Pushed 1954 Cent Out of Spotlight
By Paul M. Green
At $17.50 in
MS-65, the 1954 Lincoln cent currently looks to
be a bit better than many other Lincoln cent
dates from the 1950s. However, it is hard to use
the grading services to show that it is less
available than other Lincoln cents from the same
time. Even if the coin comes back as an MS-65,
it is financially pointless to have them graded
since the price of grading is more than the coin
The possibility that the 1954 might be better
than some other dates of the period would be due
to a number of factors, some of which may also
apply to other Lincoln cents.
There is a very traditional reason why the 1954
might be better, and that is a mintage of
71,873,350. While that total does not sound
especially low, it was well below average for a
cent in the 1950s.
The 1954 would not attract much if any attention
as there were lower mintages, although only a
couple. The 1949-S had a mintage of more than 64
million and the 1955-S was also lower at
The 1955-S enters into the picture because in
the 1950s the Lincoln cent was the most popular
collection with many young collectors. As a
general rule with the Lincoln cent, San
Francisco dates tended to be lower mintage. As a
result, there was a significant focus on any
S-mint Lincoln cents. Rolls of mixed dates from
San Francisco sold for much higher prices than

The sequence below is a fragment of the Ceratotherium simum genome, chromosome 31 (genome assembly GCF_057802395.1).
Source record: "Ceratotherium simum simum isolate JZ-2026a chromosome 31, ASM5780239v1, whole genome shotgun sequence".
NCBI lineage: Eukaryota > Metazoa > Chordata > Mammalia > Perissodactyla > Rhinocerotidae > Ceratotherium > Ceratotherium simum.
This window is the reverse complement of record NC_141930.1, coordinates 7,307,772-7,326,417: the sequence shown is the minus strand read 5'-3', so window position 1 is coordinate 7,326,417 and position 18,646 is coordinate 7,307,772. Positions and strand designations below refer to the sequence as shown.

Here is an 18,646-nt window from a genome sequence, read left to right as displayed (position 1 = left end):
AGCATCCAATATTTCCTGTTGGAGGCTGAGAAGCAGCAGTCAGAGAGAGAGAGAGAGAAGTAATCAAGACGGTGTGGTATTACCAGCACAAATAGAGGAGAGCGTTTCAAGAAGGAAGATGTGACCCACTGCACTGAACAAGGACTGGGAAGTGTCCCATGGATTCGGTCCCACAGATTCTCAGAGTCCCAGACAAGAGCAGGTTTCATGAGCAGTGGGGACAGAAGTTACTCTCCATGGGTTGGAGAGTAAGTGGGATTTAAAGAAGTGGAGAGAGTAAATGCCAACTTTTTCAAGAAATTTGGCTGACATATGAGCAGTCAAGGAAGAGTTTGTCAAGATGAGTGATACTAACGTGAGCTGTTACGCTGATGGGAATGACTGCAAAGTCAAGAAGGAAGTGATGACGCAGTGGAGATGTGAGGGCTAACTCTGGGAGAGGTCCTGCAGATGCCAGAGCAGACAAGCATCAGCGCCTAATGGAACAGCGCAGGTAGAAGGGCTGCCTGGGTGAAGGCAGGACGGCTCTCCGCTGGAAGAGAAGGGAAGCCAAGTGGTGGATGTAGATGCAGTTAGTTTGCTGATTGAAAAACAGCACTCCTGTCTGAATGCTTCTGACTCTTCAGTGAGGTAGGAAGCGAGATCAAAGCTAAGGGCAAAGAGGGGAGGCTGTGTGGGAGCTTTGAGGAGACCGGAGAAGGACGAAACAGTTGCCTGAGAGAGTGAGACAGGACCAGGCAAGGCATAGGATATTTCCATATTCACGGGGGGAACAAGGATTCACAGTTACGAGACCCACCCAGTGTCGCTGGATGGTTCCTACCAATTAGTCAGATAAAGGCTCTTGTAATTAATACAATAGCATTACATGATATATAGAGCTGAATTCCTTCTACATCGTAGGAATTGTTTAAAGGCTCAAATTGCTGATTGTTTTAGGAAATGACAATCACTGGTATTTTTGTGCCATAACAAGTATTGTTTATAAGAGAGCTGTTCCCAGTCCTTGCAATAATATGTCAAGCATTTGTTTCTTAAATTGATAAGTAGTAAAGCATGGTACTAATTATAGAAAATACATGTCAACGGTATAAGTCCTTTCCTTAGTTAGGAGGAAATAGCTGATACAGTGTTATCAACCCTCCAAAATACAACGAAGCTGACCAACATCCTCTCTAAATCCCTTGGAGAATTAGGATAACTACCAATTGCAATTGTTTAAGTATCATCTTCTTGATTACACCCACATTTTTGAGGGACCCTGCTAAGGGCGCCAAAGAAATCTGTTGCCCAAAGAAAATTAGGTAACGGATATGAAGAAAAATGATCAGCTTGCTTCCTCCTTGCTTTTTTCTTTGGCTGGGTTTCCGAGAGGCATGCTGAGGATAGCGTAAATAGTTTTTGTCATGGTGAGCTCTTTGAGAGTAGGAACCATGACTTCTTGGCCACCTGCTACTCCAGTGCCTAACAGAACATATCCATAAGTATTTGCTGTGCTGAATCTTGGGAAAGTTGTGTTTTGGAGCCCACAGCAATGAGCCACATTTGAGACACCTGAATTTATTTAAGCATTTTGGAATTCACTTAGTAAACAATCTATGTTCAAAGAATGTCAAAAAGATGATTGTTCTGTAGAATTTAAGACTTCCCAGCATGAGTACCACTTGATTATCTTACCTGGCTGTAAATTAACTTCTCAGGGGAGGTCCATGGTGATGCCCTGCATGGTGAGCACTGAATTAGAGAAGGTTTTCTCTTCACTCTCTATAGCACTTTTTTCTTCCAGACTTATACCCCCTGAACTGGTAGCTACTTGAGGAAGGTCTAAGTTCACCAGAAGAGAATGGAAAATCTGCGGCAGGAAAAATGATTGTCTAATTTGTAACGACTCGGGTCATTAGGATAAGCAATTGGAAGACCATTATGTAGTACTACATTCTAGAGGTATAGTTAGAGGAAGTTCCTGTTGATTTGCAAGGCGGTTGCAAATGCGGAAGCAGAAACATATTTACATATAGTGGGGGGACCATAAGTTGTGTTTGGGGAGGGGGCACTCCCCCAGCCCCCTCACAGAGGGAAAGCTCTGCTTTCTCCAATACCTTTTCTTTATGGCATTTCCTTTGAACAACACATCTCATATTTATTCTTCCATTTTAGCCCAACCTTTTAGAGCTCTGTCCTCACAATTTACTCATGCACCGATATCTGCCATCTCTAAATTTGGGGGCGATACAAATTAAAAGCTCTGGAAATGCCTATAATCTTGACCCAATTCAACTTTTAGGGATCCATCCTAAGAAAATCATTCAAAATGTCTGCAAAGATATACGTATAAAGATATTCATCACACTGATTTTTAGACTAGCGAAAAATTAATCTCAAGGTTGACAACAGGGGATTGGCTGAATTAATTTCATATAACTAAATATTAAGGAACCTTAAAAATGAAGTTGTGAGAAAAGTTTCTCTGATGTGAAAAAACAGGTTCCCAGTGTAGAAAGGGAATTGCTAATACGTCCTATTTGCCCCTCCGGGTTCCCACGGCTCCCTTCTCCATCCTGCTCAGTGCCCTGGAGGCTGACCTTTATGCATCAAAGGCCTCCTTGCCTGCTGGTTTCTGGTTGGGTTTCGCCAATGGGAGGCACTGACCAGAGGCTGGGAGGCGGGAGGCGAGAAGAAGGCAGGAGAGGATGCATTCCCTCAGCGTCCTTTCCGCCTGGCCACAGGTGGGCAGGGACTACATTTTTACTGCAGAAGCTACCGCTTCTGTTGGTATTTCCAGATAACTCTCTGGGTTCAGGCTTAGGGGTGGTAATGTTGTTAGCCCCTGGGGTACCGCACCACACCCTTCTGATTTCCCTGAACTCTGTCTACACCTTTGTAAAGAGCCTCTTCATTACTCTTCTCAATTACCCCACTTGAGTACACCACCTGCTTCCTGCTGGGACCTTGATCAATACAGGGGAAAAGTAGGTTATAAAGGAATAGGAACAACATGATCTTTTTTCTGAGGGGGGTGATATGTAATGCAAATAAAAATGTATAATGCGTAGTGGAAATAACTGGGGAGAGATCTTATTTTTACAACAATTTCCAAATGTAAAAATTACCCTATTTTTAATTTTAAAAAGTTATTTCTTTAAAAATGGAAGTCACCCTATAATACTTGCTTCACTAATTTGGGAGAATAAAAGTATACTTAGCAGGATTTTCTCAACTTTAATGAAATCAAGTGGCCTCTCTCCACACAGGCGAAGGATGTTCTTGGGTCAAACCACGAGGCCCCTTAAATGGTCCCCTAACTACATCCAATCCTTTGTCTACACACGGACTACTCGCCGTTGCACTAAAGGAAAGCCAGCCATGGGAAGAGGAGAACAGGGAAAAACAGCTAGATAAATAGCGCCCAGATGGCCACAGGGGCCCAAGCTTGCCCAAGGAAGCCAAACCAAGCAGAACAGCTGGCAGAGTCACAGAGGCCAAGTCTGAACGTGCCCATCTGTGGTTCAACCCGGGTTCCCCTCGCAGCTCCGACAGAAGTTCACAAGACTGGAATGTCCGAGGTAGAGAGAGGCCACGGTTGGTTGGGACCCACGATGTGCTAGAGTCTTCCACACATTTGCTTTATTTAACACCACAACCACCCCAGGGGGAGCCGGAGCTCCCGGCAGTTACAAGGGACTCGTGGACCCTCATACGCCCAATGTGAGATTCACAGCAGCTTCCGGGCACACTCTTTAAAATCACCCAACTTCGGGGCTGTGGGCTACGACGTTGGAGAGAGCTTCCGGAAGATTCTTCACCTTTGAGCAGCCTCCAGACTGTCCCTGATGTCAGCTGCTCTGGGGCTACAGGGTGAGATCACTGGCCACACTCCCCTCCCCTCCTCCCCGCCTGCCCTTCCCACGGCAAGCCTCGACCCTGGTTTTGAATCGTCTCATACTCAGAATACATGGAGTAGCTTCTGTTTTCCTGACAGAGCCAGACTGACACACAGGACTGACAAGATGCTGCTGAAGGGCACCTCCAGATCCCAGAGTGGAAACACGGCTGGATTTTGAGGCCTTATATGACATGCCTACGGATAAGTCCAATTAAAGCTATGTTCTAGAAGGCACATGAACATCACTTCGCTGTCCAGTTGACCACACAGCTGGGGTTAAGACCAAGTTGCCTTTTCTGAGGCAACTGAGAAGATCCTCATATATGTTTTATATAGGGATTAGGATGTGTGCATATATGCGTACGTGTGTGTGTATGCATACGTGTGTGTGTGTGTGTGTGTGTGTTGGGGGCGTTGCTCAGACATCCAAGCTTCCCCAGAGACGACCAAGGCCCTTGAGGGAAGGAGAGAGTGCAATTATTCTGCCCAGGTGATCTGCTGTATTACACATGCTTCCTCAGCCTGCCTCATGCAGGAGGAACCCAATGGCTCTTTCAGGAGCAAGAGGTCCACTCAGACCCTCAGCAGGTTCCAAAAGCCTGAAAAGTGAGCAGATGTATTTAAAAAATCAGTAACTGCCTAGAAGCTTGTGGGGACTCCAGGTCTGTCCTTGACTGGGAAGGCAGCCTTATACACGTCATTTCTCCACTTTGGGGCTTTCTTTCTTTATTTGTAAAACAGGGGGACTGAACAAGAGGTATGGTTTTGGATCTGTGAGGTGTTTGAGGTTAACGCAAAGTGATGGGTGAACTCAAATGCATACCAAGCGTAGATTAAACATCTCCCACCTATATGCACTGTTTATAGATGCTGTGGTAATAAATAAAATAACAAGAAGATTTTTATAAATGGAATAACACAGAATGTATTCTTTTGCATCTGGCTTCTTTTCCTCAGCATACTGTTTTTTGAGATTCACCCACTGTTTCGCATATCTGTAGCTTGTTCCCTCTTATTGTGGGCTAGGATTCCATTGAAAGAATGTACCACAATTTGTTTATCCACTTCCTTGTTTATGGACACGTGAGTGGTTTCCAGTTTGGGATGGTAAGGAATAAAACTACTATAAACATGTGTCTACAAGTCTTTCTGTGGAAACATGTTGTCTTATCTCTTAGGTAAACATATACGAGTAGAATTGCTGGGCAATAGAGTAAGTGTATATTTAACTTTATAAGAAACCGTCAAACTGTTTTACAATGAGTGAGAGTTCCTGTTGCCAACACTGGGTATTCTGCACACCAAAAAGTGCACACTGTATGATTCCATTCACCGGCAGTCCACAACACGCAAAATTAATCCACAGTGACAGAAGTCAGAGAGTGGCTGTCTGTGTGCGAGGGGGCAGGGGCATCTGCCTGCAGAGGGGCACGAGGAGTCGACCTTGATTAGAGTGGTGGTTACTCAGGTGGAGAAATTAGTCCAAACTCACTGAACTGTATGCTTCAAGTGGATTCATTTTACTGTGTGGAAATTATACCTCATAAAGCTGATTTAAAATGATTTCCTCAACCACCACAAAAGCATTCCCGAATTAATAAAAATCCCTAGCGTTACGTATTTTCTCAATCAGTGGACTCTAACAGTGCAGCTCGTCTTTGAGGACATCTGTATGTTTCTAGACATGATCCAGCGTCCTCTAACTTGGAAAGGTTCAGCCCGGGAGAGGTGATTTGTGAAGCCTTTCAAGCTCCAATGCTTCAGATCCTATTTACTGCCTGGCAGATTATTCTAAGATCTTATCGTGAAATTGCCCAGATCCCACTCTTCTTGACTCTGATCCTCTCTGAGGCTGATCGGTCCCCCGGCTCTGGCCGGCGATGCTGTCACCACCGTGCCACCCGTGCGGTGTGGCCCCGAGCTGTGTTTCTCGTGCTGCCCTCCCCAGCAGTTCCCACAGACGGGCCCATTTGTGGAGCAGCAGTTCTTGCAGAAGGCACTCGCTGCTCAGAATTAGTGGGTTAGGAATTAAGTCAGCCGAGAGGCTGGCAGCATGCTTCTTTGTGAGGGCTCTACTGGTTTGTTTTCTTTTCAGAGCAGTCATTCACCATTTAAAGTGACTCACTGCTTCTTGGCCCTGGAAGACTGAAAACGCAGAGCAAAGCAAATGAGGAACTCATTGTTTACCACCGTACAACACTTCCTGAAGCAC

rolls from Denver or Philadelphia, and it was
just natural that between two Lincoln cents with
basically the same mintage, the one from San
Francisco would receive more attention than the
The 1955-S was heavily hoarded as it had the
added advantage of being what everyone thought
was the last cent produced in San Francisco.
That fact alone would have probably cut into the
amount of saving of the 1954.
By 1954, collectors and dealers were all excited
by the 1950-D Jefferson nickel with its record
low mintage for a Jefferson nickel of 2,630,030.
It was rising rapidly in price and it could not
be found in circulation in any numbers, which
seemed to suggest it was going to go to even
With everyone trying to acquire the 1950-D, that
left relatively little money for other new
issues such as the 1954 cent. Moreover, as is
seen in the other mintages, even if there was
money for things like rolls of dates other than
the 1950-D Jefferson nickel, those funds were
not likely to be spent on the 1954 Lincoln cent
even if it looked to be slightly better than
most Lincoln cents of the time.
Besides, if anyone needed a 1954 Lincoln cent,
they could be found in the year proof or mint
sets. However, it should be pointed out that the
sales of such sets at the time were very low
with the combined total being less than 300,000.
So realistically, there are potentially no large
supplies of the 1954.